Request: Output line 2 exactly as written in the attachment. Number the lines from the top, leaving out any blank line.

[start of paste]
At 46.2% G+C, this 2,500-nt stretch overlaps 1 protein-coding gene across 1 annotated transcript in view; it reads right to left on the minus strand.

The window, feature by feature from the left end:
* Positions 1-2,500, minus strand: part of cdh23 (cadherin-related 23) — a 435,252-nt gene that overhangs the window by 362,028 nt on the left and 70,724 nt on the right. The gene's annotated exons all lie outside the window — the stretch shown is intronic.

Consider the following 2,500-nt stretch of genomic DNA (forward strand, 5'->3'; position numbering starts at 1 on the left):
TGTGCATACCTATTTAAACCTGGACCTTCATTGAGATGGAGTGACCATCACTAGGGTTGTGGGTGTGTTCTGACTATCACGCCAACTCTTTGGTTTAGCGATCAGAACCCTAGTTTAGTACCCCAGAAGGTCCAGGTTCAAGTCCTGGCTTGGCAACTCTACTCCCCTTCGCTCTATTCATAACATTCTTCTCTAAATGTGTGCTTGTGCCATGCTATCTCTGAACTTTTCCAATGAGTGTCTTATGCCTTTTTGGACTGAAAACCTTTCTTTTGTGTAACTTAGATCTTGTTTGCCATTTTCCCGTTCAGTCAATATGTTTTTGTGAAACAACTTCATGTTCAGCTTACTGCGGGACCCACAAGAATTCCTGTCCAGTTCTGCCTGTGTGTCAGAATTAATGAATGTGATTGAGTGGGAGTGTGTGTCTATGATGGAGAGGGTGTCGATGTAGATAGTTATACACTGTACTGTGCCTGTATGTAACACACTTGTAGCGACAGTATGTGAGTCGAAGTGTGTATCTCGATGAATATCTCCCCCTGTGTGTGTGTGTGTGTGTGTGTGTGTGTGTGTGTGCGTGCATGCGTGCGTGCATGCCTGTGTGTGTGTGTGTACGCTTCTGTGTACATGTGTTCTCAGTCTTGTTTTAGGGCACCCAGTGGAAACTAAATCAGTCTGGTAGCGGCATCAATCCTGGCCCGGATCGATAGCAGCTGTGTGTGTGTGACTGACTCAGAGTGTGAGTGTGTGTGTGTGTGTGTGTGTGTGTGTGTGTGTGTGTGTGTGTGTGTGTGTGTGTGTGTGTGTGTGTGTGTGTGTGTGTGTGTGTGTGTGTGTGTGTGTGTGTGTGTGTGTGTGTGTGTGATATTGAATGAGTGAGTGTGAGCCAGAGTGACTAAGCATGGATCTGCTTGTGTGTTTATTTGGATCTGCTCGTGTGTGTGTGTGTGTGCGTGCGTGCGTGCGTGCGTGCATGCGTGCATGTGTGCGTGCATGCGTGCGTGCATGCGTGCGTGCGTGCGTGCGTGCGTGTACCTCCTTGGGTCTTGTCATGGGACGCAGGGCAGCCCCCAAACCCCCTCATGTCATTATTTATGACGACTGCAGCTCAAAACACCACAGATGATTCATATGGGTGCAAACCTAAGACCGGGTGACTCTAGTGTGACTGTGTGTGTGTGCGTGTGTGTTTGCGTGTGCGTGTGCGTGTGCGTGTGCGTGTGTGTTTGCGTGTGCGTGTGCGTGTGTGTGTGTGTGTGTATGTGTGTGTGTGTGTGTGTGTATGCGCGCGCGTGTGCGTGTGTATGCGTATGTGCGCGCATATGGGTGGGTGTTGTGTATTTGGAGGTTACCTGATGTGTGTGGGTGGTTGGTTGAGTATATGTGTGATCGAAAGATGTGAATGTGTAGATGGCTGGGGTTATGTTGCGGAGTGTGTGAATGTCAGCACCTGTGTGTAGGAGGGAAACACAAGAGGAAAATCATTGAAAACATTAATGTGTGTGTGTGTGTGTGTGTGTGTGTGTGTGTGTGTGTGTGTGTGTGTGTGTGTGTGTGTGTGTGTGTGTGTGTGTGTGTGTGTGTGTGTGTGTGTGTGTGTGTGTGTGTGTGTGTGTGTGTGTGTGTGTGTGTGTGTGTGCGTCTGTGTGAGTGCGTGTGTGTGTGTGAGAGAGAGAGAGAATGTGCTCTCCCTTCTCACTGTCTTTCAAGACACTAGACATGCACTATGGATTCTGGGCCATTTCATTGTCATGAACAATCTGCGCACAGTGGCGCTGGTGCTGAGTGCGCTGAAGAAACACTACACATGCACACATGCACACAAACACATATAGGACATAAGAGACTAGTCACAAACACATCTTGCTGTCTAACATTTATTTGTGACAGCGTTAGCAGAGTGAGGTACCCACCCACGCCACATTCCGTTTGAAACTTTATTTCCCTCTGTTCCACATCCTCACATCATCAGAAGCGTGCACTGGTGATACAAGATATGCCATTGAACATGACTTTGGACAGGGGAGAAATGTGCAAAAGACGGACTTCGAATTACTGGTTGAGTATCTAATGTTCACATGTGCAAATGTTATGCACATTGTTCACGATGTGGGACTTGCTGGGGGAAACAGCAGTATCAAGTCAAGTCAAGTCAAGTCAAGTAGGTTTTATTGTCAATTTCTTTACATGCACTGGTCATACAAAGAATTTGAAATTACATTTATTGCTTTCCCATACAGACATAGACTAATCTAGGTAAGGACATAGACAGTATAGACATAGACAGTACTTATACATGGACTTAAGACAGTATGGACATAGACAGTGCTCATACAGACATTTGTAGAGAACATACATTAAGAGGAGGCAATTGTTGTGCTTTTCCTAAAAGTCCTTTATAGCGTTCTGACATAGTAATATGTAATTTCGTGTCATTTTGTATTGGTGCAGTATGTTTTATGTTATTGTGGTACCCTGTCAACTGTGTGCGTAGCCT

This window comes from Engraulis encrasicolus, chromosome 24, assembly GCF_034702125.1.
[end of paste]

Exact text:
The window, feature by feature from the left end: